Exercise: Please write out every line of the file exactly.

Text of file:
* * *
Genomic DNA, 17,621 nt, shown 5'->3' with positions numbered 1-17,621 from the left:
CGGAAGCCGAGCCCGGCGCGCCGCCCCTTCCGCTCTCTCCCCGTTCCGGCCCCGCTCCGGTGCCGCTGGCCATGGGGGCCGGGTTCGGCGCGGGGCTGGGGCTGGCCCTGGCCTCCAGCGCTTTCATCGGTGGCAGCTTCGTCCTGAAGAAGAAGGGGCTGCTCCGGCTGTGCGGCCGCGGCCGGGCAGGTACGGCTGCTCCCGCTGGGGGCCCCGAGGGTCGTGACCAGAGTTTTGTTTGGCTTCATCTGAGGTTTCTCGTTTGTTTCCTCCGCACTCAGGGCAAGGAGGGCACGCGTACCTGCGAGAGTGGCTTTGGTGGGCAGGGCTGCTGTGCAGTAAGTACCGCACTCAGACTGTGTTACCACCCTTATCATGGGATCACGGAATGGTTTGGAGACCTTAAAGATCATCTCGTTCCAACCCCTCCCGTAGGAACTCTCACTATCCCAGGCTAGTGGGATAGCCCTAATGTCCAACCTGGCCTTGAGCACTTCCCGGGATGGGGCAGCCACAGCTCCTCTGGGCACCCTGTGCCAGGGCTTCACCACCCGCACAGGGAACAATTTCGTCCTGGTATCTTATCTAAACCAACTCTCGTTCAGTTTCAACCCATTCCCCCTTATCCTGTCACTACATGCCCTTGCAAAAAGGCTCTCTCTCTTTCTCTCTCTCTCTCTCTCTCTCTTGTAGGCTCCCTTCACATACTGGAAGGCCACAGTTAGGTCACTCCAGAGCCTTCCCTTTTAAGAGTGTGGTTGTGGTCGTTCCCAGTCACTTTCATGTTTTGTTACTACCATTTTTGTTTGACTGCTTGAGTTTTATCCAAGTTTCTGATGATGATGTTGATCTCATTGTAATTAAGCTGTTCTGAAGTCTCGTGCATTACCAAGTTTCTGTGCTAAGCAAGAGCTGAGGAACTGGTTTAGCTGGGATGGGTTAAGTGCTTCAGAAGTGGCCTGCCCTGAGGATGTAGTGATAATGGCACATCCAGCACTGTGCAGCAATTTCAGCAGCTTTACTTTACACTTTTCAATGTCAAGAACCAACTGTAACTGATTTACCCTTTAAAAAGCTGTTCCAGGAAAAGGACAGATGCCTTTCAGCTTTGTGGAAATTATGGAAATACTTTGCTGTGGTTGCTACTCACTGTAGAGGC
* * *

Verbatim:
Genomic DNA, 17,621 nt, shown 5'->3' with positions numbered 1-17,621 from the left:
CGGAAGCCGAGCCCGGCGCGCCGCCCCTTCCGCTCTCTCCCCGTTCCGGCCCCGCTCCGGTGCCGCTGGCCATGGGGGCCGGGTTCGGCGCGGGGCTGGGGCTGGCCCTGGCCTCCAGCGCTTTCATCGGTGGCAGCTTCGTCCTGAAGAAGAAGGGGCTGCTCCGGCTGTGCGGCCGCGGCCGGGCAGGTACGGCTGCTCCCGCTGGGGGCCCCGAGGGTCGTGACCAGAGTTTTGTTTGGCTTCATCTGAGGTTTCTCGTTTGTTTCCTCCGCACTCAGGGCAAGGAGGGCACGCGTACCTGCGAGAGTGGCTTTGGTGGGCAGGGCTGCTGTGCAGTAAGTACCGCACTCAGACTGTGTTACCACCCTTATCATGGGATCACGGAATGGTTTGGAGACCTTAAAGATCATCTCGTTCCAACCCCTCCCGTAGGAACTCTCACTATCCCAGGCTAGTGGGATAGCCCTAATGTCCAACCTGGCCTTGAGCACTTCCCGGGATGGGGCAGCCACAGCTCCTCTGGGCACCCTGTGCCAGGGCTTCACCACCCGCACAGGGAACAATTTCGTCCTGGTATCTTATCTAAACCAACTCTCGTTCAGTTTCAACCCATTCCCCCTTATCCTGTCACTACATGCCCTTGCAAAAAGGCTCTCTCTCTTTCTCTCTCTCTCTCTCTCTCTCTTGTAGGCTCCCTTCACATACTGGAAGGCCACAGTTAGGTCACTCCAGAGCCTTCCCTTTTAAGAGTGTGGTTGTGGTCGTTCCCAGTCACTTTCATGTTTTGTTACTACCATTTTTGTTTGACTGCTTGAGTTTTATCCAAGTTTCTGATGATGATGTTGATCTCATTGTAATTAAGCTGTTCTGAAGTCTCGTGCATTACCAAGTTTCTGTGCTAAGCAAGAGCTGAGGAACTGGTTTAGCTGGGATGGGTTAAGTGCTTCAGAAGTGGCCTGCCCTGAGGATGTAGTGATAATGGCACATCCAGCACTGTGCAGCAATTTCAGCAGCTTTACTTTACACTTTTCAATGTCAAGAACCAACTGTAACTGATTTACCCTTTAAAAAGCTGTTCCAGGAAAAGGACAGATGCCTTTCAGCTTTGTGGAAATTATGGAAATACTTTGCTGTGGTTGCTACTCACTGTAGAGGC